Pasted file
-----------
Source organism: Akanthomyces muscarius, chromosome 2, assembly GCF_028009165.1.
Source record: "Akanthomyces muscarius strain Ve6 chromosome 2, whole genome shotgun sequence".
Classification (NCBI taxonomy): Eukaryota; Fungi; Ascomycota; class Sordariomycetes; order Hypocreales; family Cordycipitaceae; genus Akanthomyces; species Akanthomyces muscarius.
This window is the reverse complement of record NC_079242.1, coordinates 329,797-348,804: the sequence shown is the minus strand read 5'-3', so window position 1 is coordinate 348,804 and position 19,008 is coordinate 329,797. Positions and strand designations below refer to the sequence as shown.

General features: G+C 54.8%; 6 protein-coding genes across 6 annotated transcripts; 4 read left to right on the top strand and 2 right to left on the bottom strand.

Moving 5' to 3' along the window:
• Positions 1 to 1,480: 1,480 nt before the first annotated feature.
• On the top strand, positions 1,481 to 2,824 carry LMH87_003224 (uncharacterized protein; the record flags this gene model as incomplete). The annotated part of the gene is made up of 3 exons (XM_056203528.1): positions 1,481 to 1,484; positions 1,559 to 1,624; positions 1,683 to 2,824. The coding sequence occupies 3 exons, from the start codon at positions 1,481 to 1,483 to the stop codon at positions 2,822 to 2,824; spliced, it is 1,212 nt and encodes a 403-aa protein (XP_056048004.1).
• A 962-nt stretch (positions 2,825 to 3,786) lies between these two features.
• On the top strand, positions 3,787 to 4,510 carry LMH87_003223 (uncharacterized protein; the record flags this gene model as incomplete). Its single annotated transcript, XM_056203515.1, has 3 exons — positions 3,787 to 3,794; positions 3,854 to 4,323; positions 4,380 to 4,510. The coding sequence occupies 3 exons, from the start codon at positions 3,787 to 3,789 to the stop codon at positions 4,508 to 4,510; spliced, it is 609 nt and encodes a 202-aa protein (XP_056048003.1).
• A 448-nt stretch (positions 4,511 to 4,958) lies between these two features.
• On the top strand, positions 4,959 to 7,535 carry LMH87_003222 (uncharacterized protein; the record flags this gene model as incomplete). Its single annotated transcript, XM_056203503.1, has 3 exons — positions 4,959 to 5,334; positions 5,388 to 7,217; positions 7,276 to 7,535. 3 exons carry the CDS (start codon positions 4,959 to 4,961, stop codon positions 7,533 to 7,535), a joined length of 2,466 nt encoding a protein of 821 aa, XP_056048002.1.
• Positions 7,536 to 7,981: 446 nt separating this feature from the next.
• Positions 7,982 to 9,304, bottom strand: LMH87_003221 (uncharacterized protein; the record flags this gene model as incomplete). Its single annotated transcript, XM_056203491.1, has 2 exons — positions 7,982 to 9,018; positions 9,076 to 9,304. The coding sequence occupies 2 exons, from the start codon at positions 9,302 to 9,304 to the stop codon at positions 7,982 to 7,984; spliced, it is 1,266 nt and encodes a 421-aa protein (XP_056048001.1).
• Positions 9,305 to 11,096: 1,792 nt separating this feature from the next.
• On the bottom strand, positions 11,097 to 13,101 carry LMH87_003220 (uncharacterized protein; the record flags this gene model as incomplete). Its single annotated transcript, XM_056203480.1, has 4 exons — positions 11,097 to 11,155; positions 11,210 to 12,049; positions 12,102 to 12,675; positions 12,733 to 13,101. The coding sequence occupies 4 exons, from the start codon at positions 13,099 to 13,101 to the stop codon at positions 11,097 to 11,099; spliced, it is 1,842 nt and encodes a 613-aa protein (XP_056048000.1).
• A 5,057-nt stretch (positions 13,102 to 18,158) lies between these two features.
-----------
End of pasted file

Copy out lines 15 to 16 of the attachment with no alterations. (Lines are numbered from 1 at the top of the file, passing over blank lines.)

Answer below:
• Positions 9,305 to 11,096: 1,792 nt separating this feature from the next.
• On the bottom strand, positions 11,097 to 13,101 carry LMH87_003220 (uncharacterized protein; the record flags this gene model as incomplete). Its single annotated transcript, XM_056203480.1, has 4 exons — positions 11,097 to 11,155; positions 11,210 to 12,049; positions 12,102 to 12,675; positions 12,733 to 13,101. The coding sequence occupies 4 exons, from the start codon at positions 13,099 to 13,101 to the stop codon at positions 11,097 to 11,099; spliced, it is 1,842 nt and encodes a 613-aa protein (XP_056048000.1).